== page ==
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MODERN LOVERS

Straub’s characters are a quirky and interesting bunch, well aware of their own good fortune, and it’s a pleasure spending...

Awards & Accolades

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  • Kirkus Reviews'
    Best Books Of 2016

Middle-aged parents and hormone-addled teenagers all have some growing up to do—entertainingly—in the course of one hot Brooklyn summer.

Straub’s last novel, The Vacationers (2014), took place on Mallorca and was a perfect vacation between two covers. Her new book is set in a grittier locale, but in Straub’s fond gaze, it too feels like an enchanted land out of a Shakespearan comedy: “Ditmas Park was great in the summertime. The sycamores and oaks were full and wide, leaving big pools of shade along the sidewalks. Families were on their porches…Neighbors waved.” She takes us inside two of the area’s rambling yet run-down Victorian houses and introduces their owners: Elizabeth, a real estate agent, and Andrew, whose family trust has allowed him to get to his late 40s without much of a career, and their sweet son, Harry; and Zoe and Jane, who own a busy restaurant and live with their daughter, Ruby, who describes herself as having a “bad attitude.” Years ago, Elizabeth, Andrew, and Zoe were in a band together at Oberlin, which would have been completely forgotten except that their fourth band mate, Lydia, had a smash hit as a solo artist with one of Elizabeth’s songs, “Mistress of Myself,” before dying of an overdose. Now Hollywood has come calling, wanting to make a movie about Lydia, but for some reason Andrew doesn’t want to sell their rights to the song. Meanwhile, Zoe thinks she wants a divorce, Harry and Ruby start sleeping together when they’re supposed to be studying for the SAT, Andrew is hanging out at a creepy yoga studio, and Elizabeth frets that their idyllic life might be changing and tries to hold them all together. In chapters whose points of view rotate among the players, Straub pays close and loving attention to what foods her characters eat, what they have hanging on their walls, where their money comes from and goes, and the subtle fluctuations of their varying relationships. She’s a precise and observant writer whose supple prose carries the story along without a snag.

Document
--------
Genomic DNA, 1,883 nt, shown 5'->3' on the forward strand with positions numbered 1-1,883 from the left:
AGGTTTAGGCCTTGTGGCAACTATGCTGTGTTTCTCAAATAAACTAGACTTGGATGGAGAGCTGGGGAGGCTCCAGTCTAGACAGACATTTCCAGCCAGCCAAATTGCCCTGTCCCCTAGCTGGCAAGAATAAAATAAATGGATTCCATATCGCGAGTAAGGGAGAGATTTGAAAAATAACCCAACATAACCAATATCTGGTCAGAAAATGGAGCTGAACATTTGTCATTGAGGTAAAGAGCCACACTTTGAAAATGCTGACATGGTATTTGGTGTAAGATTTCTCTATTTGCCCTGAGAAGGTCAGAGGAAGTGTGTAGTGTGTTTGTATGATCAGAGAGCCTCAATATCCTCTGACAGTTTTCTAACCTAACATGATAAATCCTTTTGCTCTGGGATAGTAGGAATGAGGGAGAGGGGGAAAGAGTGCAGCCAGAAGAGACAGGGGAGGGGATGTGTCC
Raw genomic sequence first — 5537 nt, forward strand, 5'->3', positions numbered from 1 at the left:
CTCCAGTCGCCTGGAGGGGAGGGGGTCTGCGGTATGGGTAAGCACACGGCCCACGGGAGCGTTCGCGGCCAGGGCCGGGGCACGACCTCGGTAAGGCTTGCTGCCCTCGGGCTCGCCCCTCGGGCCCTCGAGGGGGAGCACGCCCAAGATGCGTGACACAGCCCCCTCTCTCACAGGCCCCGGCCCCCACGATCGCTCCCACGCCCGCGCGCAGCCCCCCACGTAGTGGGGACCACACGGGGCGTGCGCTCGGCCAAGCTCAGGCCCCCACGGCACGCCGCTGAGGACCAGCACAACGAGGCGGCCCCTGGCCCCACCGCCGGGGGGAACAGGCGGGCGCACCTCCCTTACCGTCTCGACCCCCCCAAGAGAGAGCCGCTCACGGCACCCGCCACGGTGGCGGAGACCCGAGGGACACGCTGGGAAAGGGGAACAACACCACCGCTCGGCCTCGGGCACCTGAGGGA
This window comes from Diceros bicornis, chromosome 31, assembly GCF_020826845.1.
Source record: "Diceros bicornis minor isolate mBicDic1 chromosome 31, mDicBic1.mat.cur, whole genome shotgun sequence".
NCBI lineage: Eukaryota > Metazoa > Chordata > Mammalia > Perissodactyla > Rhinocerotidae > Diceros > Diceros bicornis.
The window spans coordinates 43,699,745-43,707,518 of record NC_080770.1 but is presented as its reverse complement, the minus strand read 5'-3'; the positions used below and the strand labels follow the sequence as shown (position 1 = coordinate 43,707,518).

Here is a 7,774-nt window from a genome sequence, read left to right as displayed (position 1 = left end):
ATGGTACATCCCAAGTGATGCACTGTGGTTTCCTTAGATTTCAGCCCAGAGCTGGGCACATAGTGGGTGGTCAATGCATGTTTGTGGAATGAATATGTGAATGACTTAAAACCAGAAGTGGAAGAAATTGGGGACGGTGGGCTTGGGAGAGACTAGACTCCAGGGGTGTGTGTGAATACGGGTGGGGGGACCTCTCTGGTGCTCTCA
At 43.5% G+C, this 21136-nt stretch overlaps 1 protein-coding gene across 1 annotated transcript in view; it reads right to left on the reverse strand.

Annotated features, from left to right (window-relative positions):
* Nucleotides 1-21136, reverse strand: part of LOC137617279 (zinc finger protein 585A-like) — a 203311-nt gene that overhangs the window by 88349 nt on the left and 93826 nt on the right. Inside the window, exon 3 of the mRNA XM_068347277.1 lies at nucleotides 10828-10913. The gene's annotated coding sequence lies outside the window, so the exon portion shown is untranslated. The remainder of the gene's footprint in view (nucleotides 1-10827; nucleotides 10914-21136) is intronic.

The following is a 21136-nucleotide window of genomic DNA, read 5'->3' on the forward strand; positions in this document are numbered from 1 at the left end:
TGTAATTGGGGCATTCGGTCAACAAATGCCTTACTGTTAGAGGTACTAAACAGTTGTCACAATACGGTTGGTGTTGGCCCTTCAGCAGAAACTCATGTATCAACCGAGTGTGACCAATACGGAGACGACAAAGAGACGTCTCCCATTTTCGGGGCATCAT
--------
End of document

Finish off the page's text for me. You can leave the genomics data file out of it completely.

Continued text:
Straub’s characters are a quirky and interesting bunch, well aware of their own good fortune, and it’s a pleasure spending time with them in leafy Ditmas Park.

Pub Date: May 31, 2016

ISBN: 978-1-59463-467-3

Page Count: 368

Publisher: Riverhead

Review Posted Online: May 6, 2016

Kirkus Reviews Issue: May 15, 2016

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THE NIGHTINGALE

Still, a respectful and absorbing page-turner.

Hannah’s new novel is an homage to the extraordinary courage and endurance of Frenchwomen during World War II.